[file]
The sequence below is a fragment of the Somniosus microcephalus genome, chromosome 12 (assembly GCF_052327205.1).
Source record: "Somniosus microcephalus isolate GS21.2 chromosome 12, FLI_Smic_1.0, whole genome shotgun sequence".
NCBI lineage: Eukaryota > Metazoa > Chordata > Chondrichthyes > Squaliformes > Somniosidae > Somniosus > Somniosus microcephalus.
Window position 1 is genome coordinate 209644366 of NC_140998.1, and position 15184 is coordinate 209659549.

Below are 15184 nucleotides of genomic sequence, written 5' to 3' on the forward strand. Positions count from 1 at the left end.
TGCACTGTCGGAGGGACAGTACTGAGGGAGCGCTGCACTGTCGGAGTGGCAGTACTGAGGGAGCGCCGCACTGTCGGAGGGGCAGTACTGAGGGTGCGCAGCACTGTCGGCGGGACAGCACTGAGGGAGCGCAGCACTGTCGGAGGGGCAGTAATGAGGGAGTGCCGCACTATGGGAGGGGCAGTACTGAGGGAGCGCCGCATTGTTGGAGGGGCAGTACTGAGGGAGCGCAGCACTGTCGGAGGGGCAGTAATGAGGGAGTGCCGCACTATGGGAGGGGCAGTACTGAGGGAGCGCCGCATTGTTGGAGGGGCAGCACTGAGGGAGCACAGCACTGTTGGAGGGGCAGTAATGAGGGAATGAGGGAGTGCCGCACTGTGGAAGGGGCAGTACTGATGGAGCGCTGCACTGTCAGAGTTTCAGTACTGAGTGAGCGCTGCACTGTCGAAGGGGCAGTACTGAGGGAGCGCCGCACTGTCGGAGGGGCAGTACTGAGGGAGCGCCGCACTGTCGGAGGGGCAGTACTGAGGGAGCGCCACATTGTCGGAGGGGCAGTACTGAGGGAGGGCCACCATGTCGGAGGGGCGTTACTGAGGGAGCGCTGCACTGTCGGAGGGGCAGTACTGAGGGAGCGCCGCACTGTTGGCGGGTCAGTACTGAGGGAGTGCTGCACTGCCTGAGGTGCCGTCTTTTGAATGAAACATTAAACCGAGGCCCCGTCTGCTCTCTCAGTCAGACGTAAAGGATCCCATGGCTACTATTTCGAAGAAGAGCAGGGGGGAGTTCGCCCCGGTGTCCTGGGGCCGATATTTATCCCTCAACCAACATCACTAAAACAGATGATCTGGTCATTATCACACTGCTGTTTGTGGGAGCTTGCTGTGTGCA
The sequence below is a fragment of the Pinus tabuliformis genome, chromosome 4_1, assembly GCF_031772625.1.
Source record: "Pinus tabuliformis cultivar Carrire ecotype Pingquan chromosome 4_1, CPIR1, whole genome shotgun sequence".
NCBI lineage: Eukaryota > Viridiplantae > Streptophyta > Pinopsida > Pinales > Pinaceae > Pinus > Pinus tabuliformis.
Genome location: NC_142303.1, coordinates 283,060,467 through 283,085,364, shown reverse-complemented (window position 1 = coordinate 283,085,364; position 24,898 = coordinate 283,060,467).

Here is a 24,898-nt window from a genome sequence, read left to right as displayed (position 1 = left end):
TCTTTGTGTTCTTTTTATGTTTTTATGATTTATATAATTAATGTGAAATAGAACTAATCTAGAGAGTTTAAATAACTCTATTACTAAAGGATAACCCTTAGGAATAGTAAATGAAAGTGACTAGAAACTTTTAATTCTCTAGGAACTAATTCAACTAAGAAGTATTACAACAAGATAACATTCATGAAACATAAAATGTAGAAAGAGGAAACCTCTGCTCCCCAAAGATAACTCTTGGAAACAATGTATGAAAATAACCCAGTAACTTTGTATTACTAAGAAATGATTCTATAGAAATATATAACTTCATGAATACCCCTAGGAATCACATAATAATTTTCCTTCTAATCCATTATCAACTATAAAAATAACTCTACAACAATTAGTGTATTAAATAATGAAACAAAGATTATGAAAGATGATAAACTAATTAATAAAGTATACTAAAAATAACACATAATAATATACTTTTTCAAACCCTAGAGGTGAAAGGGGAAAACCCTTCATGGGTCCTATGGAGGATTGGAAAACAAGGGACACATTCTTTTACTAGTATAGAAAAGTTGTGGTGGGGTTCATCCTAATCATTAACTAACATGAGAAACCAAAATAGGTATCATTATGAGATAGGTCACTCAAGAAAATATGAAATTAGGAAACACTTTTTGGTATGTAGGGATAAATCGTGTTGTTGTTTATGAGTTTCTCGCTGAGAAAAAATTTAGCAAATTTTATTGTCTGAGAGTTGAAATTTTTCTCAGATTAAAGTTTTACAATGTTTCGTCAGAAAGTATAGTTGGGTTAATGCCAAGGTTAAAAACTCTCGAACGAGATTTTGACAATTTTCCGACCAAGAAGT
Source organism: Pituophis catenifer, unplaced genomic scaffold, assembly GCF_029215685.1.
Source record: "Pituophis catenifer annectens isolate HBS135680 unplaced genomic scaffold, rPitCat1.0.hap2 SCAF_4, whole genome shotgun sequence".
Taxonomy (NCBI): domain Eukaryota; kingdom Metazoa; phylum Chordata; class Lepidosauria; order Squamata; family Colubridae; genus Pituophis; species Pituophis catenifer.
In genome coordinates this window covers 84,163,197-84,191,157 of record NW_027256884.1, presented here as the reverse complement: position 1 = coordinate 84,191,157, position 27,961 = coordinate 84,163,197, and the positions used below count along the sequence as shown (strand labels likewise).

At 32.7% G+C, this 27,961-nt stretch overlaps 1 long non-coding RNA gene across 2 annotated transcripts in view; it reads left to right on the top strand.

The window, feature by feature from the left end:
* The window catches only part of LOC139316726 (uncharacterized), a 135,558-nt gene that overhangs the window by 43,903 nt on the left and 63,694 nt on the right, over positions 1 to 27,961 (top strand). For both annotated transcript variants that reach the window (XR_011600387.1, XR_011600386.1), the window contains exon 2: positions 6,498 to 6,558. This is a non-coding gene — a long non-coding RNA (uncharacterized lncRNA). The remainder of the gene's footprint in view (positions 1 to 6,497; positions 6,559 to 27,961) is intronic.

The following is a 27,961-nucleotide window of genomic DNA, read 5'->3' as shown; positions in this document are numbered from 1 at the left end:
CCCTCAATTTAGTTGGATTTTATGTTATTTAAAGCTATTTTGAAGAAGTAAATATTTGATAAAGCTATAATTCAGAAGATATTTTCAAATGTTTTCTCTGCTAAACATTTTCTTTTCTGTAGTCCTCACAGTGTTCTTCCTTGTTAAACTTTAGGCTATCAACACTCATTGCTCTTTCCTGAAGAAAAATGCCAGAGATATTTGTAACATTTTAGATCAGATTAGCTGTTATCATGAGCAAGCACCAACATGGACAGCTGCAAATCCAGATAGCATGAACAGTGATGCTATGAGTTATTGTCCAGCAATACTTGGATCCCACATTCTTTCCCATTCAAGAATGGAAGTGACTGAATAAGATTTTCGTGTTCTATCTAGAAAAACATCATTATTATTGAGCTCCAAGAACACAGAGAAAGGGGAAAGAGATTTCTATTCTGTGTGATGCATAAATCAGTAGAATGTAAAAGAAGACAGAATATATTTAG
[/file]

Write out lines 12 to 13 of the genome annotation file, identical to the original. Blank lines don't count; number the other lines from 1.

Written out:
TCTTTGTGTTCTTTTTATGTTTTTATGATTTATATAATTAATGTGAAATAGAACTAATCTAGAGAGTTTAAATAACTCTATTACTAAAGGATAACCCTTAGGAATAGTAAATGAAAGTGACTAGAAACTTTTAATTCTCTAGGAACTAATTCAACTAAGAAGTATTACAACAAGATAACATTCATGAAACATAAAATGTAGAAAGAGGAAACCTCTGCTCCCCAAAGATAACTCTTGGAAACAATGTATGAAAATAACCCAGTAACTTTGTATTACTAAGAAATGATTCTATAGAAATATATAACTTCATGAATACCCCTAGGAATCACATAATAATTTTCCTTCTAATCCATTATCAACTATAAAAATAACTCTACAACAATTAGTGTATTAAATAATGAAACAAAGATTATGAAAGATGATAAACTAATTAATAAAGTATACTAAAAATAACACATAATAATATACTTTTTCAAACCCTAGAGGTGAAAGGGGAAAACCCTTCATGGGTCCTATGGAGGATTGGAAAACAAGGGACACATTCTTTTACTAGTATAGAAAAGTTGTGGTGGGGTTCATCCTAATCATTAACTAACATGAGAAACCAAAATAGGTATCATTATGAGATAGGTCACTCAAGAAAATATGAAATTAGGAAACACTTTTTGGTATGTAGGGATAAATCGTGTTGTTGTTTATGAGTTTCTCGCTGAGAAAAAATTTAGCAAATTTTATTGTCTGAGAGTTGAAATTTTTCTCAGATTAAAGTTTTACAATGTTTCGTCAGAAAGTATAGTTGGGTTAATGCCAAGGTTAAAAACTCTCGAACGAGATTTTGACAATTTTCCGACCAAGAAGT
Source organism: Pituophis catenifer, unplaced genomic scaffold, assembly GCF_029215685.1.